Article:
Washington: A new research has suggested that early stages of breast cancer could soon be diagnosed from blood samples.
Houston Methodist Research Institute scientists, who are developing the technology, said that what could someday be the first blood test for the early detection of breast cancer was shown in preliminary studies to successfully identify the presence of breast cancer cells from serum biomarkers.
With a New York University Cancer Institute colleague, the researchers reported that the mixture of free-floating blood proteins created by the enzyme carboxypeptidase N accurately predicted the presence of early-stage breast cancer tissue in mice and in a small population of human patients.
"In this paper we link the catalytic activity of carboxypeptidase N to tumor progression in clinical samples from breast cancer patients and a breast cancer animal model. Our results indicate that circulating peptides generated by CPN can serve as clear signatures of early disease onset and progression," biomedical engineer Tony Hu , Ph.D., who led the project, said.
The technology is not yet available to the public, and may not be for years. More extensive clinical tests are needed, and those tests are expected to begin in early 2014.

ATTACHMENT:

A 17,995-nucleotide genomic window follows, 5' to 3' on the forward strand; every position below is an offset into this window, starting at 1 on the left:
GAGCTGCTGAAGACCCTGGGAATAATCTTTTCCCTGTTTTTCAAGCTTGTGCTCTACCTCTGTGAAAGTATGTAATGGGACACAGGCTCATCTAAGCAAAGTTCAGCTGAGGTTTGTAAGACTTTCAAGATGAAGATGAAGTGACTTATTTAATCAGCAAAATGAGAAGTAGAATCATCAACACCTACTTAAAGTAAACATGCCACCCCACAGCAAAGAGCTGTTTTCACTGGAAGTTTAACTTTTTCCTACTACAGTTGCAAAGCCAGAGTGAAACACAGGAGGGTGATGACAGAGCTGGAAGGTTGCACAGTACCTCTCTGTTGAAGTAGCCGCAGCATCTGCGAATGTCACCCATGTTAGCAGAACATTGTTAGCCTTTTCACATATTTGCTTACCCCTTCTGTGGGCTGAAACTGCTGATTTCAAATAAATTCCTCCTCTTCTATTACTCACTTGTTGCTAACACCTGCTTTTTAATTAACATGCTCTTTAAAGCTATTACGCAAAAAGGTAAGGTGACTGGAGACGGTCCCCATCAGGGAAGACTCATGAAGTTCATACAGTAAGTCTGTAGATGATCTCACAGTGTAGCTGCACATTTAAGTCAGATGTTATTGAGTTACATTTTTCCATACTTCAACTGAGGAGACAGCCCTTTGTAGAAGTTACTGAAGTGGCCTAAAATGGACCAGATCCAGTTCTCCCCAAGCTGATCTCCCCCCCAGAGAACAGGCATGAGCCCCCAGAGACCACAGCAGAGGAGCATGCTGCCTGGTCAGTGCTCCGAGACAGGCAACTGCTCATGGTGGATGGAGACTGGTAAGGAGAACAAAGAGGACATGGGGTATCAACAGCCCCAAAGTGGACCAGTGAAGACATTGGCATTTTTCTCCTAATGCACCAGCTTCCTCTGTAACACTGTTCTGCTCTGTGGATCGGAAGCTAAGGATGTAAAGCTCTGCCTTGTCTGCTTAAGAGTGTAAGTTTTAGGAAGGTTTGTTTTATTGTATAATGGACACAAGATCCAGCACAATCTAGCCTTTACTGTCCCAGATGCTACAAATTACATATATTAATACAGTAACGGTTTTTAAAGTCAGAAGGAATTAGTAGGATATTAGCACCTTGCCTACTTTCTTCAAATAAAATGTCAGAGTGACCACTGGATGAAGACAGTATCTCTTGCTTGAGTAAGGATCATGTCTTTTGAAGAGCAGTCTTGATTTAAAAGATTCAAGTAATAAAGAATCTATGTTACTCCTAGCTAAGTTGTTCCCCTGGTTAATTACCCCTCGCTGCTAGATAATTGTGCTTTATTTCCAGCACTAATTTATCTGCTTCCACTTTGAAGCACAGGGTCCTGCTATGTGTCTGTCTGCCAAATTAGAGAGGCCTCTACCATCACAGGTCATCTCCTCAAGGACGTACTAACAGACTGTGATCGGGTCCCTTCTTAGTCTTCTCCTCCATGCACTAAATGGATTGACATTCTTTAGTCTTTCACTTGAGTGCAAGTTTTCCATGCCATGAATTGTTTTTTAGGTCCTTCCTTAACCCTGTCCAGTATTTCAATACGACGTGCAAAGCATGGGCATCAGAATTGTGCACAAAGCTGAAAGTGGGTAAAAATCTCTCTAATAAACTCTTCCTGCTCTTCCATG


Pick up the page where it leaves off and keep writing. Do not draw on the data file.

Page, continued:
There are currently no inexpensive laboratory tests for the early detection of breast cancer, providing the impetus for researchers around the world to invent them.
"What we are trying to create is a non-invasive test that profiles what's going on at a tissue site without having to do a biopsy or costly imaging," Hu said. "We think this could be better for patients and-if we are successful-a lot cheaper than the technology that exists."
CPN is an enzyme that modifies proteins after the proteins are first created. Past studies have only shown the enzyme is more active in lung cancer patients.
The technology being developed by Hu's group combines nanotechnology and advanced mass spectrometry to separate and detect extremely low levels of small proteins (peptides) created by CPN. These peptides are believed to originate in or near cancerous cells, eventually making their way into the bloodstream.
The study is published in Clinical Chemistry.